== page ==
As a result of the Mustard Seed Peace Project, communities have the opportunity to build relationships with universities here in the United States. Also universities in the United States have opportunities to build relationships with universities in Guatemala. Thre is a full circle and Universities in Guatemala City have been able to build relationships with communities. These relationships are going to help the families build sustainable programs to help improve their lives.
That moment seeing the man on his bike and his picking the flowers, sparked in me a whole different perspective. Before I had spent a year thinking about my purpose going to Guatemala. Was I going so I could feel good? No! I didn’t want that to be the reason. In that moment I realized that the people were just like me. We were all building relationships. My blessing to them was going to be to develop relationships that go out to other parts of the country or outside the country. Each time I bless people they are encouraged to bless someone else. The blessings just go on and on.
4. What was your worst day being the president and founder of the Mustard Seed Peace Project?
There can be moments that feel like a worse moment. For instance, when I go to a community there might be a bit of jealousy over who’s going to have me at their house. There can be a struggle that I’m going to have to deal with.
One worse moment was when a man was helping with our nonprofit projects in Guatemala. He was working with the communities on a daily basis. He was my on the ground person. I depended a lot on him. He ended up fleeing the country for safety reasons. In that moment, I was asking myself, “What do I do now? I don’t speak Spanish. I don’t have anybody on the ground.” In that choice I had the moment of giving up and dropping the whole thing or making a trip and becoming who I was – someone who was going to help facilitate these needs and help the people in developing sustainable programs.
In that moment, I grew up. I realized, “OK. You can do this.” So I made the trip to Guatemala. I had a friend who said he would go along with me as translator. I found out a lot of things that were going on with the project and I wasn’t aware of these things. I did a lot of mending of fences and rebuilding bridges. This became the story of my worst day and my best day – if that is possible. The real work or fun began. Here is the reason why.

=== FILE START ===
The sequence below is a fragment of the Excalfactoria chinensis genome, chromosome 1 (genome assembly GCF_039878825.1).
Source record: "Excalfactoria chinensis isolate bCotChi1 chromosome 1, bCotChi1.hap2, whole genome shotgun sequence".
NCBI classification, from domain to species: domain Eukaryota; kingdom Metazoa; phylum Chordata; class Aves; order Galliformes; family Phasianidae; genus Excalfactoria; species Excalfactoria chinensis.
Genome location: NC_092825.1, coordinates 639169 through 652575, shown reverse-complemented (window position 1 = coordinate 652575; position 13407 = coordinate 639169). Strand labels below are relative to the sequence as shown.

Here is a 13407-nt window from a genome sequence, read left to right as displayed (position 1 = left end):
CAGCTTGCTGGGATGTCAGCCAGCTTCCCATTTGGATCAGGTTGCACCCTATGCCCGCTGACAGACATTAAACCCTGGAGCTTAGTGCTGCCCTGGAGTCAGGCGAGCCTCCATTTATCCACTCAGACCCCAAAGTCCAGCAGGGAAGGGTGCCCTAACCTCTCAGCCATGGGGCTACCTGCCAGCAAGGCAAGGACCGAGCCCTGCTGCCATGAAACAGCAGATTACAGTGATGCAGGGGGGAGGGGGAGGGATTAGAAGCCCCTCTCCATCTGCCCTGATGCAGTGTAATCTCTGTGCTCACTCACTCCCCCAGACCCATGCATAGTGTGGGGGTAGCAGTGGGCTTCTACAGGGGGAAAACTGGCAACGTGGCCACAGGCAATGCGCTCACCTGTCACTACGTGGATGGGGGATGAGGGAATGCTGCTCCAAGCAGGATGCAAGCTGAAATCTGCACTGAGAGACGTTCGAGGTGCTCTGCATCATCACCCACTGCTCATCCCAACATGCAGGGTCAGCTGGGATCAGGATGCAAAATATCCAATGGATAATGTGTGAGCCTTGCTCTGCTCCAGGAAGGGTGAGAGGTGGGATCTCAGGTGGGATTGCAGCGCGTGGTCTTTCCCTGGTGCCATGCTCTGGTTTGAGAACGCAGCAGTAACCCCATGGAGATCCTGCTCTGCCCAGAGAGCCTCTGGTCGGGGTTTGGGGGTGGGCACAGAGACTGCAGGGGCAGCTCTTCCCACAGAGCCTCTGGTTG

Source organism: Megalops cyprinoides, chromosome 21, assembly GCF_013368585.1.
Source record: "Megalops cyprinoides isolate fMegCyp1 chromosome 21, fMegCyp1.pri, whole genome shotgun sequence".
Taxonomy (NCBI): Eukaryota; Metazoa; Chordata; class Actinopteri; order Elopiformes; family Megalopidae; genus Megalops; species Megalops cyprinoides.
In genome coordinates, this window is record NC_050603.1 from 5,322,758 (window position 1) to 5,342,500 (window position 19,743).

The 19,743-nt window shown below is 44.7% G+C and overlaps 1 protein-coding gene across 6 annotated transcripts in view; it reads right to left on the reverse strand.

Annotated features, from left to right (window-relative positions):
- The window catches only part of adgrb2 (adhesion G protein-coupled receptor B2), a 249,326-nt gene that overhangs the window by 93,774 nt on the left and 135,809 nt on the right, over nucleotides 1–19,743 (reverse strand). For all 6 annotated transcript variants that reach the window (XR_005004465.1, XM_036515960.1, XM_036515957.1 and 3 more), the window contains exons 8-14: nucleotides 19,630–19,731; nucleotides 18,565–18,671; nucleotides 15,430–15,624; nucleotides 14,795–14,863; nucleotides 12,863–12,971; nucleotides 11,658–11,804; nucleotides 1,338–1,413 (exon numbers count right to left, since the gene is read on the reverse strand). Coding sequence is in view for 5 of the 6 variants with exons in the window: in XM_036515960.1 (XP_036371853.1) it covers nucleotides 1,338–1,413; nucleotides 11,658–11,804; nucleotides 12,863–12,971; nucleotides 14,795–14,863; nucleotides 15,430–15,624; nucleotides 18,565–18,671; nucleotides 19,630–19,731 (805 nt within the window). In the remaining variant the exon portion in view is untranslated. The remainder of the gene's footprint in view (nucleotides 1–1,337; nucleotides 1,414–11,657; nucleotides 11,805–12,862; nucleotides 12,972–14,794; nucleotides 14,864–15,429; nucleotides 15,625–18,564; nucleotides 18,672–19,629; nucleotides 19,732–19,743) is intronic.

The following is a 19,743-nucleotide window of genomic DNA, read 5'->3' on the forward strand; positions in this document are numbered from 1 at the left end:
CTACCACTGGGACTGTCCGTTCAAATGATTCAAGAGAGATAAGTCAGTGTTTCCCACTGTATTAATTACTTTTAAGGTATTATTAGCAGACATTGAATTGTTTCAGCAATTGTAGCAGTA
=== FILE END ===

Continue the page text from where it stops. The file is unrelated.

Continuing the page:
I realized that things were not really going the way they were supposed to go. We have a little piece of property there – about six acres. I had been trying to get the community to use this property. I went to the property. I wanted to visit and see how things like maintenance were going along. The people said, “This is where the man said we would put our swimming pool.” I said, “What? Do you need a swimming pool?” They said, “No.” I said, “Well frankly, I don’t think you need a swimming pool either. When I go back to the United States and try to get funding for a swimming pool, people are going to laugh in my face.” We sat down right there in that moment. I said, “I need for you to tell me what you need.” They said, “We need education for our children. We need medical care. We want our children to be healthy and strong. We need clean water.” I said, “OK. Those are things that I can help you with. But the swimming pool? I’m not really into helping you with that.” So that was the worst day when this man called and said, “I’m no longer helping you and I won’t be going back.” Or it was my best day because I grew up in that moment and realized that his leaving was giving me the opportunity to get things going the way they were supposed to go.
During that time I started developing real projects with these people. We have relationships with two universities in the United States. Engineering students are doing projects. We have our medical trip every March. This year we’ll also have a group from a university in Mississippi going down. What turned it from my worst to my best day was going down there and stepping a little more into a leadership role on the ground and I did.
5. How did you survive your worst day?
I make it through by realizing it’s not about me it’s about my families in Guatemala. I realize that when I say my “best day” or “worst day”, the day becomes about me. I have to realize that I am not taking this on as something of mine. It’s really not about me. I’ve been going to Guatemala several times a year for almost eleven years. I love the people. So I have to remember it is not about me. It’s about their needs.
6. What advice do you have for someone who would like to have a mission like yours?
I would say first of all to be quiet and listen and not be afraid to step out of your comfort zone. Once you listen and hear something, don’t be afraid to step out of your comfort and find your passion. That would be my advice: be quiet and listen and not be afraid to step out. This comes from my heart.
People ask me how I started the Mustard Seed Peace Project. I have to think back years ago. I was in school as a child and missionaries would come in and talk about other countries. That was when the idea was sparked. I remember thinking, “Wow. I would like to do that.”
But during the years following, I allowed myself not to think of that feeling. Later in life I did think about my passion and I started this nonprofit. I’ve even thought back and wondered, “Gosh if I had done this ten years earlier. Where would I be now?”
I try to encourage my children to do what they are passionate about. It makes a whole difference in your life. Life may not be about working at a job from 9 to 5 to make a lot of money. If you aren’t happy there, what is the point? So my advice is to listen to that feeling and not be afraid to fulfill your purpose.